THCV binds to CB1 and CB2 receptors. It acts as a partial agonist of CB2 receptor. However, it is not clear how specifically interacts with CB1. In vitro studies show antagonist effects while in vivo studies suggest neutral receptor antagonist effects (McPartland, Duncan, Di Marzo, & Pertwee, 2015; Morales, Hurst, & Reggio, 2017; Thomas et al., 2005).
THCV acts as antagonist of TRPM8 and also activates TRPV1, TRPV2, TRPV3 and TRPV4, suggesting several potential therapeutic effects, including acne treatment and gastrointestinal inflammation (L. De Petrocellis et al., 2012; Luciano De Petrocellis et al., 2011; Oláh et al., 2016)
THCV inhibits l-α-lysophosphatidylinositol (LPI), which activates GPR55, involved in pain transmission (Anavi-Goffer et al., 2012)
THCV intraperitoneal administration leads to higher brain concentrations of THCV compared to oral administration (Deiana et al., 2012)
THCV modulates and can counteract some of the THC effects (Booker, Naidu, Razdan, Mahadevan, & Lichtman, 2009; Englund et al., 2015)
Rimonabant also induces anxiogenic effects in contrast to THCV, probably because THCV acts as a neutral CB1 receptor antagonist while Rimonabant acts as inverse agonist (O’Brien et al., 2013).
THCV showed potential to treat bladder dysfunctions (Pagano et al., 2015)
In one study THCV reduced inflammatory leukocyte recruitment (Makwana et al., 2015)
Functional Gastro-Intestinal Disorders
Apart from THC, (relatively) non-psychotropic cannabinoids such as THCV, CBD and CBG were found to have anti-inflammatory effects in experimental intestinal inflammation (Alhouayek and Muccioli, 2012).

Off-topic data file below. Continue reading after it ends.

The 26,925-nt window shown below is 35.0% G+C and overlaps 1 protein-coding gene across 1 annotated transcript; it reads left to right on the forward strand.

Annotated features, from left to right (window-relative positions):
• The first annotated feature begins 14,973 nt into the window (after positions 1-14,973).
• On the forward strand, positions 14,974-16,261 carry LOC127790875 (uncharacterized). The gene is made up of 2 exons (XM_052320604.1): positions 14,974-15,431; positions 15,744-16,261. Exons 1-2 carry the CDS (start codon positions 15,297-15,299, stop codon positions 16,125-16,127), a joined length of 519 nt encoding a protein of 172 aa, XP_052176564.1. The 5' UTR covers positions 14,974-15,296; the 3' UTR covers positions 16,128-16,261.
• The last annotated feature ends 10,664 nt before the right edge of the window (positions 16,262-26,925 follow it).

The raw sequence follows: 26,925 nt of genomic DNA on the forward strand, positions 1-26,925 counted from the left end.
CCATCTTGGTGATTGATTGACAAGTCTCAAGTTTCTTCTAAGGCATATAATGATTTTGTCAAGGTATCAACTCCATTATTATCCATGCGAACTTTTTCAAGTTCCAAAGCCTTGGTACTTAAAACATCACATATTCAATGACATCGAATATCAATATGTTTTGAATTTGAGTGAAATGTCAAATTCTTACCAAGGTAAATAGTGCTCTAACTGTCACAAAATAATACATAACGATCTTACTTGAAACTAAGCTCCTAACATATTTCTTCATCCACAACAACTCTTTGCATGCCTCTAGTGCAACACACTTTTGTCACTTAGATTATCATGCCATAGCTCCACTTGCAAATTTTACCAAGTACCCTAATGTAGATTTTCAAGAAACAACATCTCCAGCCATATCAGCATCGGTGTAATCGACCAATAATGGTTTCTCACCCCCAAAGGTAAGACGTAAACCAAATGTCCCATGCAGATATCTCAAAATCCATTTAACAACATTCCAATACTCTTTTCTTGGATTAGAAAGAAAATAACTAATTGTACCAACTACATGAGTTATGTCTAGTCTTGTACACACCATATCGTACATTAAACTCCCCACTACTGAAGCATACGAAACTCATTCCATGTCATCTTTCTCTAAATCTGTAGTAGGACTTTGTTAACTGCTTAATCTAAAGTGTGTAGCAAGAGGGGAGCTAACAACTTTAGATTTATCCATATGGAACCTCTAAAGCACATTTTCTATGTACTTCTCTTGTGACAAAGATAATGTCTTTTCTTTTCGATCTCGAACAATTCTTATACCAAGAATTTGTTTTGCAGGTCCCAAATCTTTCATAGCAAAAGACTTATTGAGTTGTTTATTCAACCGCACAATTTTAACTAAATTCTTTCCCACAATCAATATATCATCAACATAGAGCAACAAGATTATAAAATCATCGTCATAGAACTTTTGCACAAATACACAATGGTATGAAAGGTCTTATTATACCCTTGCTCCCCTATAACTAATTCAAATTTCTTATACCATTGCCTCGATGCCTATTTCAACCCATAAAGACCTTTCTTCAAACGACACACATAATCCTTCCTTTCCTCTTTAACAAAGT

Synthetic THCV showed protective effects against liver damage (Bátkai et al., 2012)
A comparative study into the topical anti-inflammatory activity of cannabinoids (on croton oil-inflamed skin in mice) showed that Δ8THC, Δ9THC and THCV are about half as effective in reducing inflammation as Indometacin (a commonly used Non-steroid anti-inflammatory drug), but approximately 5 times more effective than CBCV and CBD. CBC and CBDV had no appreciable anti-inflammatory activity (Tubaro et al., 2010).
THCV significantly reduced epilepsy seizure incidence starting with doses of 0.25 mg/kg in animal models. THCV shows antiepileptiform and anticonvulsant properties, probably related to its activity in CB1 receptors (Gaston & Friedman, 2017; Hill et al., 2010).
In healthy human volunteers, 10 mg oral THCV reduced functional network connectivity in the brain (measured by fMRI)(Rzepa et al., 2015).
THCV inhibits nitrite production, showing anti-inflamatory and immunomodulatory effects (Bolognini et al., 2010; Romano et al., 2016)
THCV induced hypophagia and reduction in body weight at low doses (from 3mg/kg), suggesting a possible treatment for obesity and metabolic syndrome. THC combination with THCV would delete these effects, but they are rescued by combining them with CBD (Riedel et al., 2009; Silvestri et al., 2015; Wargent et al., 2013).
In contrast to Rimonabant, THCV does not cause nausea but maintains the anti-obesity potential (Rock, Sticht, Duncan, Stott, & Parker, 2013). Oral dose administration of 10mg of THCV reduces resting state functional connectivity in brain areas that are usually overactivated in obese individuals. Also, it activates areas which have reduced activity linked to obesity (Rzepa, Tudge, & McCabe, 2015). The same dose was used in another study showing increased brain activity in obesity related areas when presenting different types of food stimuli, suggesting also a possible therapeutic potential to treat obesity (Tudge, Williams, Cowen, & McCabe, 2015).
Antioxidant effects of THCV have been related to an attenuation of motor inhibition through CB2 receptors in animal models of Parkinson´s Disease (PD), suggesting an interesting approach to ameliorate PD symptoms and even to delay disease progression (García et al., 2011).
THCV could have antipsychotic properties through the activation of 5HT1A receptors as shown in rat models for schizophrenia (Cascio, Zamberletti, Marini, Parolaro, & Pertwee, 2015)
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